Montenegro and its neighbors: “Accidental” mistakes with clear intentions – Miodrag Vlahović

Montenegro and its neighbors: “Accidental” mistakes with clear intentions – Miodrag Vlahović

Montenegrin authorities, in the third setting after the changes from August 2020, are finally starting to “achieve results” in foreign policy as well.

We are not referring here to the (official) accelerated movement of Montenegro towards the European Union – because European friends and partners are primarily, if not entirely, responsible for that process. It is obvious that, after years – it should be repeated: of unnecessary and unjustified stagnation, usually explained as “enlargement fatigue” and similar euphemisms – in Brussels and in major European capitals they decided to help Montenegro – regardless of internal political circumstances, despite threats and negation of the postulates of the civil state and despite the worrying growth of national-chauvinism in all areas of social life – from education, through culture, to the media.

The new set of Montenegrin authorities, in addition to declarative statements about commitment to the European agenda and reliable alliance in NATO, managed, in the first months of their mandate, to spoil relations with at least three neighbors. That is: to publicly, without much need or reason, question – in a way that leaves no doubt – their sincere commitment to the principles of Montenegrin foreign policy, which were confirmed in writing by all three post-August governments.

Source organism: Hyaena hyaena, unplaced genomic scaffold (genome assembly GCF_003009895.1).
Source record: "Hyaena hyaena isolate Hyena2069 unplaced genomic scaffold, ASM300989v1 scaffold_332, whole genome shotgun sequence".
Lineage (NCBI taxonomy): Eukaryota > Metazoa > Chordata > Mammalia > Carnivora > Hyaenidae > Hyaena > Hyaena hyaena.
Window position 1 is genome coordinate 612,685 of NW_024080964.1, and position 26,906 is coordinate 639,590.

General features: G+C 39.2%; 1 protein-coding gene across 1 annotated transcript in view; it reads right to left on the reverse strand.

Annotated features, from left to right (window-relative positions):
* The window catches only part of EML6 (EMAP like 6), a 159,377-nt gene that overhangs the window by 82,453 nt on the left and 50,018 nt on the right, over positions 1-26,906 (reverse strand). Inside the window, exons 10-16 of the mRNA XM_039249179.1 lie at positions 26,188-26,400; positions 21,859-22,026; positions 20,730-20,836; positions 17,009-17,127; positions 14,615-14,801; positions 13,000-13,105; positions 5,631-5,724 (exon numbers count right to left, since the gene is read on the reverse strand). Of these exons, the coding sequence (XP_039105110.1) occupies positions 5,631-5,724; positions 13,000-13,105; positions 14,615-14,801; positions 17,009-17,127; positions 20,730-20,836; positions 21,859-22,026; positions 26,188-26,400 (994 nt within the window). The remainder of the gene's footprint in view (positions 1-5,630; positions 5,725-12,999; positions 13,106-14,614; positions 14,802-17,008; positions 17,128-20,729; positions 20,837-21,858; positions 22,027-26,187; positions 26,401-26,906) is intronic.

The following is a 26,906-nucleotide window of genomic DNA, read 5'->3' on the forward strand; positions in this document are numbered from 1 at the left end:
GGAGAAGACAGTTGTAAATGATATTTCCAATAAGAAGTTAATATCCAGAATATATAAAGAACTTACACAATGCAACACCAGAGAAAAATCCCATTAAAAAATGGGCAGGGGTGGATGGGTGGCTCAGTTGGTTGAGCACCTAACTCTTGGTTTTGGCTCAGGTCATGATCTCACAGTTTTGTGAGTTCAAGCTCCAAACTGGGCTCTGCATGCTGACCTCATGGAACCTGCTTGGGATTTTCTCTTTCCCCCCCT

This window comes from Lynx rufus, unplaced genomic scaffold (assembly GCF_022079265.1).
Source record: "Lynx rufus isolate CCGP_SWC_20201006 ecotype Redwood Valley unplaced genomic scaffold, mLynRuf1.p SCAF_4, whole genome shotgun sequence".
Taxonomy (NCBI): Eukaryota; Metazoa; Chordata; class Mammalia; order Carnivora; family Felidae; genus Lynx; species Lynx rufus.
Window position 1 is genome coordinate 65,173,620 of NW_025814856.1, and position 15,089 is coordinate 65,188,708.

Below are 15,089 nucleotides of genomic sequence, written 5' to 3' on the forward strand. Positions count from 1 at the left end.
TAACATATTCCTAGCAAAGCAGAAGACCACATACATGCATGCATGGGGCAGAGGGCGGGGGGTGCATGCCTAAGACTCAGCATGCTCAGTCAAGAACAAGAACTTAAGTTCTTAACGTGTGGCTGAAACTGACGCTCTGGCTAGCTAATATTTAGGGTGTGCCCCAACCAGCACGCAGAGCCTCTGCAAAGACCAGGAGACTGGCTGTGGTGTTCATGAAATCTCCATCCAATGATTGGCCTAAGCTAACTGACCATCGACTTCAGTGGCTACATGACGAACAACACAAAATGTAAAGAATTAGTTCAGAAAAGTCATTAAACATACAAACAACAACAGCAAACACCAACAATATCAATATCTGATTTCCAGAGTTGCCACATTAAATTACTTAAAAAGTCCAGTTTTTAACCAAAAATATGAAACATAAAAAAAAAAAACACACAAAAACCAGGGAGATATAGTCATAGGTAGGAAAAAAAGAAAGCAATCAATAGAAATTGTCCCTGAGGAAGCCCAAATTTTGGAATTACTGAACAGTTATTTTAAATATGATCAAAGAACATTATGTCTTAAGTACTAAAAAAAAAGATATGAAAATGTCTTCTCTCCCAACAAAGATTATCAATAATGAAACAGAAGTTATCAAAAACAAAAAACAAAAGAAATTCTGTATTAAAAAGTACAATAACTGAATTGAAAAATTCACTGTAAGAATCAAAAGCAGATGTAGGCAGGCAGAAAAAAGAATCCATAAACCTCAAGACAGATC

The first case is Croatia. The scars of the last war, in which Montenegro played the role of a kind of “voluntary hostage” and the very complex situation regarding Prevlaka, currently “frozen” by the Interim Agreement, required a lot of caution and mutual understanding. Croatia was supportive – we should not forget that it provided free of charge a complete translation of the “Acquis communautaire”, a necessary documentation base in the process of European integration.

Regardless of all that, the new Montenegrin government managed to cause unnecessary sparks in communication with Zagreb. While for the dispute regarding the ownership of the ship “Jadran” one could find excuses for clumsy and rather crude statements (primarily by Defense Minister Krapović), there is no justification for directly denying the meaning and message of the text on the memorial plaque of the war camp in Morinj. Unfortunately, the Minister of Foreign Affairs Ivanović joined Krapović in his attitude. Their intimate ideological positions are, in fact, the matrix of Spajić’s government’s policy: on a general level, there is official complementarity with Euro-Atlantic principles, but in all sensitive and concrete issues, anti-Western sentiment and attitude clearly emerges. The messages from Zagreb quickly calmed Spajic’s ministers – the European agenda is still an absolute priority. Delicate topics await a better time – both sides hope.